Even Jacobs own people, who are described as being NOT barbarians, seem to be suffering from a dreadful force of some kind, an affliction of blood. In a rather dark but intriguing scene we discover why Jacob has left his home, being forced into combat with his own father. Then, just like that we are back in the present and are introduced to a woman who seems likely to be Jacob’s constant companion throughout this unfolding story. Whether this wizard, named Shanar, truly means well for Jacob is open to debate. I certainly was left with the sense that she was not telling young Jacob everything. Regardless her introduction does serve to inform the reader of some more grandious lore behind the Diablo universe, the Crystal Arch. First discussed in the Book of Cain, this artifact of perfect beauty resides in the High Heavens and resonates with a song that not only brings Angels into being but also somehow can shape the paths of humans. Again I was highly intrigued and can’t wait to find out more.
But before we can find out more Jacob’s past catches up with him and his pursuant countrymen attack. It seems they too possess this strange affliction of blood that drives them to act like wild beasts more than civilized men. Jacob takes up the Sword of Justice to defend himself but is reluctant to kill any of his attackers and ends up being captured and forced to witness more of his countrymen’s depravity. Luckily he is rescued by Shanar and the chase continues. I particularly appreciated the blast from the past as Jacob and Shanar flee through the black marsh, stumbling upon the ruins of the Forgotten Tower (of Diablo 2 fame). In typical comic book cliff hanger fashion, the final page introduces us to a new unforeseen foe. I guess we’ll have to wait for the next issue to find out more.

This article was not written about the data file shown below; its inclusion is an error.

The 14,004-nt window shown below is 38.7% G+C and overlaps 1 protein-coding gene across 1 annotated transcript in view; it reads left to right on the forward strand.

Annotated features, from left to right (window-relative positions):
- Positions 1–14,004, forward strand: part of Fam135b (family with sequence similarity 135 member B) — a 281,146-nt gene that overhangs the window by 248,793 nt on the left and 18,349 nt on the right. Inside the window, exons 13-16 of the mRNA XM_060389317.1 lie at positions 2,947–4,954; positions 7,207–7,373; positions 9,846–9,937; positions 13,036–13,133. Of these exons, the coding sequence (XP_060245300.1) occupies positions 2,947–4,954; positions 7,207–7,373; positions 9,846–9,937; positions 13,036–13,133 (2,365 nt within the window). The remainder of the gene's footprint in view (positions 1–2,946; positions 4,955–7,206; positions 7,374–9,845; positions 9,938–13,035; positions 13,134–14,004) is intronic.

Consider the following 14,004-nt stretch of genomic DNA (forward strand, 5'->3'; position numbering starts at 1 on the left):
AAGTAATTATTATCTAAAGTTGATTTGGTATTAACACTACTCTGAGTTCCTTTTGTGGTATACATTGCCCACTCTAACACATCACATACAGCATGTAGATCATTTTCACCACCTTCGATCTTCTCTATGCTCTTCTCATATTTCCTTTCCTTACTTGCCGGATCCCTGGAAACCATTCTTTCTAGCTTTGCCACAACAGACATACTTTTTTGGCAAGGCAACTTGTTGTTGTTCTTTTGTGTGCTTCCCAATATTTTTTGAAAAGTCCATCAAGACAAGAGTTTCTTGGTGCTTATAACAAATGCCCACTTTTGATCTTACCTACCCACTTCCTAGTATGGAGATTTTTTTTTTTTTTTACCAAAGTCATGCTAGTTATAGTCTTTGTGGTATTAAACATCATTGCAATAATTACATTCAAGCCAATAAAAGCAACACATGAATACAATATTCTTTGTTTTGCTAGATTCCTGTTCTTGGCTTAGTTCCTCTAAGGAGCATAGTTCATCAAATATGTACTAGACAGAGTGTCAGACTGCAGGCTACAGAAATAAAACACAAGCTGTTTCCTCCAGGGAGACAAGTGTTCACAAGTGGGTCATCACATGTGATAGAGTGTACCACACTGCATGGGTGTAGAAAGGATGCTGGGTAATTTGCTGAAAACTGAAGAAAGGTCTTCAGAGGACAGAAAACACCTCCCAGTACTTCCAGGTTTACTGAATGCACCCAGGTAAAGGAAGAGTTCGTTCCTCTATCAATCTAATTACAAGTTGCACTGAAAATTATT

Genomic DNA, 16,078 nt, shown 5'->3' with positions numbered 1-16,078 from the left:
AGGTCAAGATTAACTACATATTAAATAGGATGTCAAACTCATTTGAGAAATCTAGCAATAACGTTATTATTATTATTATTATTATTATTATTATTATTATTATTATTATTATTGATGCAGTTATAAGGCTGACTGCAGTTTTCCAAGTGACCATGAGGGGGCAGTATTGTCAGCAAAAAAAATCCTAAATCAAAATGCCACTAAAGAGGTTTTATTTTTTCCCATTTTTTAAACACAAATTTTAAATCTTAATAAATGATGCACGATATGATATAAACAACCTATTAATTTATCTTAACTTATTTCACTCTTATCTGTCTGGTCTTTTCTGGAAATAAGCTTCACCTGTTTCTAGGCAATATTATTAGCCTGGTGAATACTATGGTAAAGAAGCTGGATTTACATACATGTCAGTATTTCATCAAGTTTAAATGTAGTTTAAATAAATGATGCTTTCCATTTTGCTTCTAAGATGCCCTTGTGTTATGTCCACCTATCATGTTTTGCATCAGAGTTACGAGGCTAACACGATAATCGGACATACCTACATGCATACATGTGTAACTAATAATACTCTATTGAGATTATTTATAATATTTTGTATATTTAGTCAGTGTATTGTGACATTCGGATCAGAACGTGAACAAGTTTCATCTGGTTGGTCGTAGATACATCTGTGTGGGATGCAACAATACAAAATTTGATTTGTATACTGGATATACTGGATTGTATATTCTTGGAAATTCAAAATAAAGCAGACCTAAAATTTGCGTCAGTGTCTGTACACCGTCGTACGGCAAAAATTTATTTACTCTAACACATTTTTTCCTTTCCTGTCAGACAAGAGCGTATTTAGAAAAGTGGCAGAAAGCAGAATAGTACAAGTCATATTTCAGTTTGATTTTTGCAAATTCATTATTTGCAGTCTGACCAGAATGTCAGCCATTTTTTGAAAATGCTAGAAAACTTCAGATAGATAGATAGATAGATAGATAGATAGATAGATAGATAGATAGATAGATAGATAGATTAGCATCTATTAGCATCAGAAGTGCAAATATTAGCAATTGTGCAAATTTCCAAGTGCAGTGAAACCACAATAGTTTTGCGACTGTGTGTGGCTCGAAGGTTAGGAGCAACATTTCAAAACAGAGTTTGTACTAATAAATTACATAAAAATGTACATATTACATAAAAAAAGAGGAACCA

Aside from a decently interesting storyline both issues feature an art style that does a great job of evoking a sense of the menacing dark tones that make the Diablo franchise what it is. The angular and brusque line art of Joseph Lacroix and the very Diablo-ish color palette employed by Dave Stewart somehow stand set apart from Blizzard’s usual artistic style yet still manage to feel very Diablo. Both artists also did a fantastic job of portraying the infiltration of the sinister affliction of the Barbarians upon the men of the north, and left me wanting to know more.
If issues one and two are any indication, I think “The Sword of Justice” series will be both a highly entertaining read and also a great medium for advancing the lore of the Diablo franchise. So on both counts I applaud Blizzard and DC Comics. My only worry is that with only 3 more issues it seems like there is a lot of ground to cover to bring this story to completion. Of course who is to say that the story of Tyrael’s sword will end with this comic series? There is after all some upcoming web fiction; promised to the community in D3DB’s interview in December with Micky Neilson (a Senior Writer at Blizzard), who as it happens also had a hand in the Sword of Justice series. And of course there is always the impending release date announcement of a certain video game that is sure to be chalk full of lore goodies. I will not be surprised at all to see references to the Sword of Justice as we play through Diablo 3. But for now, we will just have to wait for another issue, left with a foreboding verse to tide us over and leave us wondering: